Coming from a family with five Eagle Scouts and three generations of adult volunteers working with the Boy Scouts, I can’t help but be intrigued by the recently announced changes in its membership requirements. And almost equally intriguing is the debate swirling around these impending changes, as announced in the national news coverage of this iconic institution.
The changes themselves include admission of girls to Cub Scout packs, as well as the development of programs by which girls can work to achieve the rank of Eagle Scout, the highest award offered by the Boy Scouts and one of the most prestigious awards available to young Americans today. The announcements of these proposed changes have elicited much favorable comment from those who think the Boy Scouts should be more “progressive” and “inclusive,” and much criticism from those who believe the Boy Scouts has sold out its ideals or been destroyed by the forces of political correctness.
One of the more dramatic stories accompanying the impending changes has been the announcement by the Church of Jesus Christ of Latter-Day Saints—the Mormons—to sever its ties with the Boys Scouts at the end of next year, when it ceases to sponsor Boy Scout troops. This is especially significant because the troops it currently sponsors include more than 400,000 of the 2.3 million boys currently in the Boy Scouts’ signature program. Moreover, commentators are seeing the withdrawal of Mormon backing of the Boy Scouts as part of a bigger trend whereby the Boy Scouts is losing support from traditional institutions as it tries to grapple with pressure from supporters of feminism and gay rights.
But how serious are the impending changes? In some respects, they simply build on heretofore uncontroversial program features maintained by the Boy Scouts for years. For example, the Cub Scout program has long featured female leadership supplied by “Den Mothers,” and some Cub Scout packs (collections of dens) and Boy Scout troops are likewise led by women. Boy Scout programs for older youth, including Venture, Explorer, and Sea Scout programs, have long been open to girls. So admitting girls to the Cub Scouts as well as to the central program for boys aged 11 to 14 doesn’t seem like too much of a stretch.
But critics of the impending changes also argue that there should be programs exclusively for boys and that these changes will undermine them. This may not necessarily be the case. The Boy Scout leadership is proposing that Cub Scout dens remain segregated by sex—either all-boy or all-girl. Programs by which girls can ultimately become Eagle Scouts can likewise be segregated by gender. Personally, as a volunteer whose main task is to convene boards of review to question and examine Eagle Scout candidates, I will have no objection to reviewing the work of girls as well, and certifying their completion of the requirements—provided, of course, they’re held to the same standards as are held boys.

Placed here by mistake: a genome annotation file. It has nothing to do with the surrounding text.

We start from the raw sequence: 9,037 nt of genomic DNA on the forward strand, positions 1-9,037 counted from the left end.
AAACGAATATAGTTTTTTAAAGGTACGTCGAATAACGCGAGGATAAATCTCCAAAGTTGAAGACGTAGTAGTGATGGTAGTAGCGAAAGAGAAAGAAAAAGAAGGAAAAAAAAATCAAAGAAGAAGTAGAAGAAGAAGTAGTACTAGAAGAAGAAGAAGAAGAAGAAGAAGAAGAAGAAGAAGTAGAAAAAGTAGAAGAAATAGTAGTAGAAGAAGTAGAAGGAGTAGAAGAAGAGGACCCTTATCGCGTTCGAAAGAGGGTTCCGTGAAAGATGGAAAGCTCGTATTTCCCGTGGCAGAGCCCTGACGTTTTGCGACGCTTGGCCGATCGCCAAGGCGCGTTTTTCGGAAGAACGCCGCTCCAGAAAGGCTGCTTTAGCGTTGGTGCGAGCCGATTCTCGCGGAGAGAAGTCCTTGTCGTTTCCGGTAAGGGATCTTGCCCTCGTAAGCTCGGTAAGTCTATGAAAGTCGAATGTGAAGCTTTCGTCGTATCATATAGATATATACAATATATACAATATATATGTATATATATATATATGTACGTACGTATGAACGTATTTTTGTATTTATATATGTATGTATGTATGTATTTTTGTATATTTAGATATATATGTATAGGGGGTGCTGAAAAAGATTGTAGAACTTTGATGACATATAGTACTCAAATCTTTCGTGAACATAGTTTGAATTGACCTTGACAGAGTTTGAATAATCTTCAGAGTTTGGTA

Many mourn the impending changes in the Boy Scouts, coming as they do following decisions to admit openly gay and transgendered boys to its programs, as well as to permit openly gay scoutmasters. They see these changes as cumulatively destroying a century-old institution dedicated to God, country, and old-fashioned values. But so far, these values—that boys be prepared for whatever may arise; that they help others at all times, that they be physically strong, mentally awake, and morally straight (a term meant to convey integrity and adopted by the Boy Scouts long before it had any connotations of sexual orientation; and that they be trustworthy, loyal, helpful, friendly, courteous, kind, obedient, cheerful, thrifty, brave, clean, and reverent—remain intact. It’s when proposals are made to change them that those who revere the Boy Scouts should become most concerned.
But those who are currently concerned about the Boy Scouts should also be concerned about the future of another great youth group—the Girl Scouts of America. Its leadership has most understandably opposed the impending changes in the Boy Scouts, to the point of explicitly requesting the Boy Scouts to shelve them. The Girl Scouts presents itself as the organization best able to develop the character and leadership potential of America’s girls and believes the Boy Scouts is “poaching” on its territory, so to speak.
Perhaps. In the best of all possible worlds (certainly not this one!) the Boy Scouts and Girl Scouts could develop ways and means to cooperate in the provision of programs which allow every participant to achieve his or her full potential, with each organization nonetheless maintaining its own structural and philosophical integrity (I’m too low on the food chain to play a role in this should ever an effort in this direction be made, although I would suggest that the Girl Scouts should include more camping options and work out an arrangement with the Boy Scouts by which girls could become Eagle Scouts without leaving the Girl Scouts). In the absence of that happening, the Girl Scouts’ best course of action is to develop more programs by which it can compete with the Boy Scouts for members.
The loss of either the Boy Scouts or the Girl Scouts as an effective agent for the development of America’s youth would be a tragedy. Each organization and its respective programs deserve best wishes for future success.
Malcolm L. Cross has lived in Stephenville and taught politics and government at Tarleton since 1987. His political and civic activities include service on the Stephenville City Council (2000-2014) and on the Erath County Republican Executive Committee (1990 to the present). He was Mayor Pro Tem of Stephenville from 2008 to 2014. He is a member of St. Luke’s Episcopal Church and the Stephenville Rotary Club, and does volunteer work for the Boy Scouts of America. Views expressed in this column are his and do not reflect those of The Flash as a whole.